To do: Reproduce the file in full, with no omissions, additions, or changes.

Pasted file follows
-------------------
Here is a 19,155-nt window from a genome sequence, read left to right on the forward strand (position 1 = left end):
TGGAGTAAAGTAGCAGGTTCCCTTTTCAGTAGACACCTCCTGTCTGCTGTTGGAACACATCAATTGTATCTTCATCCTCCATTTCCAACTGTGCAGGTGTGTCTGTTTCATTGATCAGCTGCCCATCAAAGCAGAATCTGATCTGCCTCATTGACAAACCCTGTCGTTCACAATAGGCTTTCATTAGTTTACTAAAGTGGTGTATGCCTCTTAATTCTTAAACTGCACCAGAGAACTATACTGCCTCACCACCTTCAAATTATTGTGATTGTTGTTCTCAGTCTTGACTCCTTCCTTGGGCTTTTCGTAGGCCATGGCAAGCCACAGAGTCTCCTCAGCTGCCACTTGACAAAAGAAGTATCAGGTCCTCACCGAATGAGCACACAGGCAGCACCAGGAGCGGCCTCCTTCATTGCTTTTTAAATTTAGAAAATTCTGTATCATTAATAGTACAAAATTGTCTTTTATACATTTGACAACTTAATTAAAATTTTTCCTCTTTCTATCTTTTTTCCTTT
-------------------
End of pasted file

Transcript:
Here is a 19,155-nt window from a genome sequence, read left to right on the forward strand (position 1 = left end):
TGGAGTAAAGTAGCAGGTTCCCTTTTCAGTAGACACCTCCTGTCTGCTGTTGGAACACATCAATTGTATCTTCATCCTCCATTTCCAACTGTGCAGGTGTGTCTGTTTCATTGATCAGCTGCCCATCAAAGCAGAATCTGATCTGCCTCATTGACAAACCCTGTCGTTCACAATAGGCTTTCATTAGTTTACTAAAGTGGTGTATGCCTCTTAATTCTTAAACTGCACCAGAGAACTATACTGCCTCACCACCTTCAAATTATTGTGATTGTTGTTCTCAGTCTTGACTCCTTCCTTGGGCTTTTCGTAGGCCATGGCAAGCCACAGAGTCTCCTCAGCTGCCACTTGACAAAAGAAGTATCAGGTCCTCACCGAATGAGCACACAGGCAGCACCAGGAGCGGCCTCCTTCATTGCTTTTTAAATTTAGAAAATTCTGTATCATTAATAGTACAAAATTGTCTTTTATACATTTGACAACTTAATTAAAATTTTTCCTCTTTCTATCTTTTTTCCTTT